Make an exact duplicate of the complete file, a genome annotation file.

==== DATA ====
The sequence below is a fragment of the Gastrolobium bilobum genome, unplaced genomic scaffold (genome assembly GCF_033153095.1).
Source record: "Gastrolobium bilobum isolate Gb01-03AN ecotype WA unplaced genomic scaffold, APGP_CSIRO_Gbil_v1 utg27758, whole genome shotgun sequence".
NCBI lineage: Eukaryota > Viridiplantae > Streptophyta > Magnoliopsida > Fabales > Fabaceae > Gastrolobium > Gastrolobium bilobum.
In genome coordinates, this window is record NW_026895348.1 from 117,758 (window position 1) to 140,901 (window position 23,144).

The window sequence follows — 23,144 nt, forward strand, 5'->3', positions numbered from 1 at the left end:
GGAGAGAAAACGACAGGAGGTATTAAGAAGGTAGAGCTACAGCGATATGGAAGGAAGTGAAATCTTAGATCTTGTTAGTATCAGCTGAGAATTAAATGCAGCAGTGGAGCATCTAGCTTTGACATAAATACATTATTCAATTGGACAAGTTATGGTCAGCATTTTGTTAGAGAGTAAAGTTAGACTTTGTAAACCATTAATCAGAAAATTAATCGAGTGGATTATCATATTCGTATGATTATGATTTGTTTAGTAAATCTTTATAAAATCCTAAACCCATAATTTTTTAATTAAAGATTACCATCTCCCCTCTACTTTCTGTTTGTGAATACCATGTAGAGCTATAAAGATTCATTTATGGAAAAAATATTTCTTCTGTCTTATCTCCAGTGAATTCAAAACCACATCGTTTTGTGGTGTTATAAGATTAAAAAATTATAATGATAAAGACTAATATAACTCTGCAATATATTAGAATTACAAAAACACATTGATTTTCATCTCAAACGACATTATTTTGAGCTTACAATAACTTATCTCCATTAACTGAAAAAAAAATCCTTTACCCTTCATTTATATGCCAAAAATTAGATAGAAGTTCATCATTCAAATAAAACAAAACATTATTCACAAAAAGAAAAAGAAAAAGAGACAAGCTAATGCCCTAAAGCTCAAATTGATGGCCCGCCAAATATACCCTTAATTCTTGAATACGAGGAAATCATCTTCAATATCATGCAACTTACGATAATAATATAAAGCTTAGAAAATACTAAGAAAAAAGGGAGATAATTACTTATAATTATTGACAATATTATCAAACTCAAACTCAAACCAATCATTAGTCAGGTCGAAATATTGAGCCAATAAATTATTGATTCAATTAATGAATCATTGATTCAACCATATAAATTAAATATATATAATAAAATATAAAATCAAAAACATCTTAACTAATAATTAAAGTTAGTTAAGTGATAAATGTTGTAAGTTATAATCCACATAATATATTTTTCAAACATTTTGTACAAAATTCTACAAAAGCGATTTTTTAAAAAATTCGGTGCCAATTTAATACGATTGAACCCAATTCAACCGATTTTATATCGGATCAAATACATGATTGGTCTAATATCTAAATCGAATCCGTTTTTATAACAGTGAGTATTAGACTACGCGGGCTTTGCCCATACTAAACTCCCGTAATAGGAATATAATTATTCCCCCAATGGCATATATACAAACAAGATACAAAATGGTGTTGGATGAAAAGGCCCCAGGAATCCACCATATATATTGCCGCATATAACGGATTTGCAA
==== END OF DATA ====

The sequence below is a fragment of the Gastrolobium bilobum genome, unplaced genomic scaffold (genome assembly GCF_033153095.1).
Source record: "Gastrolobium bilobum isolate Gb01-03AN ecotype WA unplaced genomic scaffold, APGP_CSIRO_Gbil_v1 utg27758, whole genome shotgun sequence".
NCBI lineage: Eukaryota > Viridiplantae > Streptophyta > Magnoliopsida > Fabales > Fabaceae > Gastrolobium > Gastrolobium bilobum.
In genome coordinates, this window is record NW_026895348.1 from 117,758 (window position 1) to 140,901 (window position 23,144).

The window sequence follows — 23,144 nt, forward strand, 5'->3', positions numbered from 1 at the left end:
GGAGAGAAAACGACAGGAGGTATTAAGAAGGTAGAGCTACAGCGATATGGAAGGAAGTGAAATCTTAGATCTTGTTAGTATCAGCTGAGAATTAAATGCAGCAGTGGAGCATCTAGCTTTGACATAAATACATTATTCAATTGGACAAGTTATGGTCAGCATTTTGTTAGAGAGTAAAGTTAGACTTTGTAAACCATTAATCAGAAAATTAATCGAGTGGATTATCATATTCGTATGATTATGATTTGTTTAGTAAATCTTTATAAAATCCTAAACCCATAATTTTTTAATTAAAGATTACCATCTCCCCTCTACTTTCTGTTTGTGAATACCATGTAGAGCTATAAAGATTCATTTATGGAAAAAATATTTCTTCTGTCTTATCTCCAGTGAATTCAAAACCACATCGTTTTGTGGTGTTATAAGATTAAAAAATTATAATGATAAAGACTAATATAACTCTGCAATATATTAGAATTACAAAAACACATTGATTTTCATCTCAAACGACATTATTTTGAGCTTACAATAACTTATCTCCATTAACTGAAAAAAAAATCCTTTACCCTTCATTTATATGCCAAAAATTAGATAGAAGTTCATCATTCAAATAAAACAAAACATTATTCACAAAAAGAAAAAGAAAAAGAGACAAGCTAATGCCCTAAAGCTCAAATTGATGGCCCGCCAAATATACCCTTAATTCTTGAATACGAGGAAATCATCTTCAATATCATGCAACTTACGATAATAATATAAAGCTTAGAAAATACTAAGAAAAAAGGGAGATAATTACTTATAATTATTGACAATATTATCAAACTCAAACTCAAACCAATCATTAGTCAGGTCGAAATATTGAGCCAATAAATTATTGATTCAATTAATGAATCATTGATTCAACCATATAAATTAAATATATATAATAAAATATAAAATCAAAAACATCTTAACTAATAATTAAAGTTAGTTAAGTGATAAATGTTGTAAGTTATAATCCACATAATATATTTTTCAAACATTTTGTACAAAATTCTACAAAAGCGATTTTTTAAAAAATTCGGTGCCAATTTAATACGATTGAACCCAATTCAACCGATTTTATATCGGATCAAATACATGATTGGTCTAATATCTAAATCGAATCCGTTTTTATAACAGTGAGTATTAGACTACGCGGGCTTTGCCCATACTAAACTCCCGTAATAGGAATATAATTATTCCCCCAATGGCATATATACAAACAAGATACAAAATGGTGTTGGATGAAAAGGCCCCAGGAATCCACCATATATATTGCCGCATATAACGGATTTGCAA